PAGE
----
The Hepatitis C Trust and NAT respond to police spit hoods debate

Publication date

Tuesday, February 28, 2017


The Hepatitis C Trust and NAT (National AIDS Trust) have expressed concern about recent press coverage around the use of 'spit hoods' by police forces in the UK that has focused on their supposed value in preventing hepatitis C and HIV transmission.

Both organisations wish to make clear that hepatitis C and HIV cannot be transmitted via spitting. Suggestions to the contrary are not only incorrect, but are hugely damaging as they reinforce existing stigma and misconceptions that surround both viruses.

Police officers are advised wrongly on HIV risk

Publication date

Tuesday, February 7, 2017

The Police Federation has today launched Protect the Protectors, a campaign highlighting the issue of assault on police officers.  NAT (National AIDS Trust) has raised concerns that case studies referring to spitting and biting incidents confirm police officers are put through unnecessary distress due to poor advice relating to the risk of HIV transmission.

Improving police training and tackling the fear of HIV

‘When asked about the most dangerous aspects of their jobs, neither constable misses a beat. "You can be searching somebody who has HIV/Aids, or hepatitis," says Hawke. "You'll empty a rucksack and it'll be full of uncapped needles. That, for me, is the biggest fear: a fear of infection.” ‘– Guardian article, 26 March 2013 'The police are constantly under attack from the government'. Of all the risks the police face in their day-to-day jobs - attacks from armed criminals, stress, injuries from the physical nature of their jobs – all too often HIV transmission is cited in the media.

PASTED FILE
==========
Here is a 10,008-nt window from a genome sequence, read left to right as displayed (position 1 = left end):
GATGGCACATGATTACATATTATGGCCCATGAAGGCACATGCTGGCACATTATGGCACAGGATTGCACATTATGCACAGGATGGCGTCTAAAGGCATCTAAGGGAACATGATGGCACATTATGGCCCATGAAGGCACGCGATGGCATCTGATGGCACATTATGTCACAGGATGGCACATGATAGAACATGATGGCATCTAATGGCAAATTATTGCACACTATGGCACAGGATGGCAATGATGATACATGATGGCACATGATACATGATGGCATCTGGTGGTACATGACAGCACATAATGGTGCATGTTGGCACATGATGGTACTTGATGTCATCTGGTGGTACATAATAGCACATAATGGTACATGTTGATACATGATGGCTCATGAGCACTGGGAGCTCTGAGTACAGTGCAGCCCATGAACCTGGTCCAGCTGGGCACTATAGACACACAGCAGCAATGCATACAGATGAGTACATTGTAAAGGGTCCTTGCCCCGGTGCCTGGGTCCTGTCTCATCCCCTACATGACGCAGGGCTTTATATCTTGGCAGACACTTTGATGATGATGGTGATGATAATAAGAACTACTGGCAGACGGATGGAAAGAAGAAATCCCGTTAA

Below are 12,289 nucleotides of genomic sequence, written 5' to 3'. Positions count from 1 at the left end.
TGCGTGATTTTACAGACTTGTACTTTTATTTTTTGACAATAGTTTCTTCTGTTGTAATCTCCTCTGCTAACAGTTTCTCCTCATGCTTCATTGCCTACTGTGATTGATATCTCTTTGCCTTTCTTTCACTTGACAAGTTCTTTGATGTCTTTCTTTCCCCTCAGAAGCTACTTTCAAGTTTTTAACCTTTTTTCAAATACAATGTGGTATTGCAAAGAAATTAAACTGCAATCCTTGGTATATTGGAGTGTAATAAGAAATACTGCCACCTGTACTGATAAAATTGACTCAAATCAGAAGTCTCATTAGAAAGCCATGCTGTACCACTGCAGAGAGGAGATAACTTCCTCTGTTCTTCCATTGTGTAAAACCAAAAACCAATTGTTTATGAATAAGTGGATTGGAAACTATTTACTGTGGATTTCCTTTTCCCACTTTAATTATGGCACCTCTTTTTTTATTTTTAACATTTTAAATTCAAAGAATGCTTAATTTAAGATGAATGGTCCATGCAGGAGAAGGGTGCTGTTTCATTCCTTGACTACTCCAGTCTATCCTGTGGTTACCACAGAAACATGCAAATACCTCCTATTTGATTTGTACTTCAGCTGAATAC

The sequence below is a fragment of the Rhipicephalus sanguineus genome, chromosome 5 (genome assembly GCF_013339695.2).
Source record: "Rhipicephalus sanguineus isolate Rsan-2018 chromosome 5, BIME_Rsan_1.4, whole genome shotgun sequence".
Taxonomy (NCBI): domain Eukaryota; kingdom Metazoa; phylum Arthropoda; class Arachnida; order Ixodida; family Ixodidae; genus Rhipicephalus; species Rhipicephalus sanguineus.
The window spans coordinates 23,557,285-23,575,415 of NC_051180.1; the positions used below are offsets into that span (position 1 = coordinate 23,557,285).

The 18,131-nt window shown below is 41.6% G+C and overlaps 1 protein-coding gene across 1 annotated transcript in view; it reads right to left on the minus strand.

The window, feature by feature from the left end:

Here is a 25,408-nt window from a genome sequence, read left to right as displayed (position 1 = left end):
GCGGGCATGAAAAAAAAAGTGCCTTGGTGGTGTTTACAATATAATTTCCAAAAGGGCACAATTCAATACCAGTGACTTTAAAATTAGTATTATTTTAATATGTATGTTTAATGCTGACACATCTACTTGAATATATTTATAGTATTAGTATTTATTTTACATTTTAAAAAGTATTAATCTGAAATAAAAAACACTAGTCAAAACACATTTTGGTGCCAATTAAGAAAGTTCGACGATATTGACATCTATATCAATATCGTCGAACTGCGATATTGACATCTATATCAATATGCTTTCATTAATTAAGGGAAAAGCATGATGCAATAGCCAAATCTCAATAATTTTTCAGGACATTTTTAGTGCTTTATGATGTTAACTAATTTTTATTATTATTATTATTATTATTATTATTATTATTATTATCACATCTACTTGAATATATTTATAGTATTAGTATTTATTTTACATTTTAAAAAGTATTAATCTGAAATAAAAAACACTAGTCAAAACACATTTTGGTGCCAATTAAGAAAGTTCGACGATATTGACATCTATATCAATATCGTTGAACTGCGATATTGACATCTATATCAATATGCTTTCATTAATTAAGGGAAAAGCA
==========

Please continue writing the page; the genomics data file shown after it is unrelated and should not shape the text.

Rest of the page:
Are police at risk of HIV at work?

In the press this week there have been a number of reports about a man living with HIV who attacked and bit two police officers in Brighton. The Chief Superintendent commented that the incident reflected the ‘enormous risks that officers experience each and every day.’ But is there really a serious risk of contracting HIV from a bite? And are police officers in danger of HIV transmission when on duty?

New Guidance for Police Investigating Criminal Transmission of HIV

Publication date

Thursday, July 15, 2010

Police and HIV sector work together to produce guidance

New guidance has been produced to help police when investigating allegations of criminal transmission of HIV.  The guidance provides police officers with basic facts about HIV and sets out advice on how to deal with complaints about reckless (or intentional) transmission of HIV in a fair and sensitive manner.